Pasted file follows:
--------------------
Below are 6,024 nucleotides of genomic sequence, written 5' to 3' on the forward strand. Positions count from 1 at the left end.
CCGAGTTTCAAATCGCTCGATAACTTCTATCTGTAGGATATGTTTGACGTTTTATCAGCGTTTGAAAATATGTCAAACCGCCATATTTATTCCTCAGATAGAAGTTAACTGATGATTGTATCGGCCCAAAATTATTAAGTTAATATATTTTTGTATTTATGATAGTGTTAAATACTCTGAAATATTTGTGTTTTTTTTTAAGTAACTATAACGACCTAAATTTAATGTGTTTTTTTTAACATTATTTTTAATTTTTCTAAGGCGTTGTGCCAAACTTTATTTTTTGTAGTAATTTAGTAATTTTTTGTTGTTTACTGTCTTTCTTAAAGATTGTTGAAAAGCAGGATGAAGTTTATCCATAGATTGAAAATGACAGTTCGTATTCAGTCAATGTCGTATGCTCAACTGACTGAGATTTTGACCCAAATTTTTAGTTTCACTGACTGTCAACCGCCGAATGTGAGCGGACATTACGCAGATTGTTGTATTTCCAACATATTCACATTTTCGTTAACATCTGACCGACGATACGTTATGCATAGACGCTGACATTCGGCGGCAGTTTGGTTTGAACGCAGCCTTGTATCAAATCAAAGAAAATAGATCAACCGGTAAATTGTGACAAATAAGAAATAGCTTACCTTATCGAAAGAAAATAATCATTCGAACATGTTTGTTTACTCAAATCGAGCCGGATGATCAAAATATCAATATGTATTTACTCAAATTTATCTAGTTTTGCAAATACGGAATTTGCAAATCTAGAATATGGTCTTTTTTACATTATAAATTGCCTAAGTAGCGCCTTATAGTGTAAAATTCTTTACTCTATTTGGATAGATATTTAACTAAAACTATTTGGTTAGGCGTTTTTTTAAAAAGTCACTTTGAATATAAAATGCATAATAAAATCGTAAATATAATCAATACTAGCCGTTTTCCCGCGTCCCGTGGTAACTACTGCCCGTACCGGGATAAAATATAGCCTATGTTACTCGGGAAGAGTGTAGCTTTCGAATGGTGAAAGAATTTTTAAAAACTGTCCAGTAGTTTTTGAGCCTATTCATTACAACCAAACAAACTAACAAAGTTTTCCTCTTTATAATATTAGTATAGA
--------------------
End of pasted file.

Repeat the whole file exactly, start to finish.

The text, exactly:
Below are 6,024 nucleotides of genomic sequence, written 5' to 3' on the forward strand. Positions count from 1 at the left end.
CCGAGTTTCAAATCGCTCGATAACTTCTATCTGTAGGATATGTTTGACGTTTTATCAGCGTTTGAAAATATGTCAAACCGCCATATTTATTCCTCAGATAGAAGTTAACTGATGATTGTATCGGCCCAAAATTATTAAGTTAATATATTTTTGTATTTATGATAGTGTTAAATACTCTGAAATATTTGTGTTTTTTTTTAAGTAACTATAACGACCTAAATTTAATGTGTTTTTTTTAACATTATTTTTAATTTTTCTAAGGCGTTGTGCCAAACTTTATTTTTTGTAGTAATTTAGTAATTTTTTGTTGTTTACTGTCTTTCTTAAAGATTGTTGAAAAGCAGGATGAAGTTTATCCATAGATTGAAAATGACAGTTCGTATTCAGTCAATGTCGTATGCTCAACTGACTGAGATTTTGACCCAAATTTTTAGTTTCACTGACTGTCAACCGCCGAATGTGAGCGGACATTACGCAGATTGTTGTATTTCCAACATATTCACATTTTCGTTAACATCTGACCGACGATACGTTATGCATAGACGCTGACATTCGGCGGCAGTTTGGTTTGAACGCAGCCTTGTATCAAATCAAAGAAAATAGATCAACCGGTAAATTGTGACAAATAAGAAATAGCTTACCTTATCGAAAGAAAATAATCATTCGAACATGTTTGTTTACTCAAATCGAGCCGGATGATCAAAATATCAATATGTATTTACTCAAATTTATCTAGTTTTGCAAATACGGAATTTGCAAATCTAGAATATGGTCTTTTTTACATTATAAATTGCCTAAGTAGCGCCTTATAGTGTAAAATTCTTTACTCTATTTGGATAGATATTTAACTAAAACTATTTGGTTAGGCGTTTTTTTAAAAAGTCACTTTGAATATAAAATGCATAATAAAATCGTAAATATAATCAATACTAGCCGTTTTCCCGCGTCCCGTGGTAACTACTGCCCGTACCGGGATAAAATATAGCCTATGTTACTCGGGAAGAGTGTAGCTTTCGAATGGTGAAAGAATTTTTAAAAACTGTCCAGTAGTTTTTGAGCCTATTCATTACAACCAAACAAACTAACAAAGTTTTCCTCTTTATAATATTAGTATAGA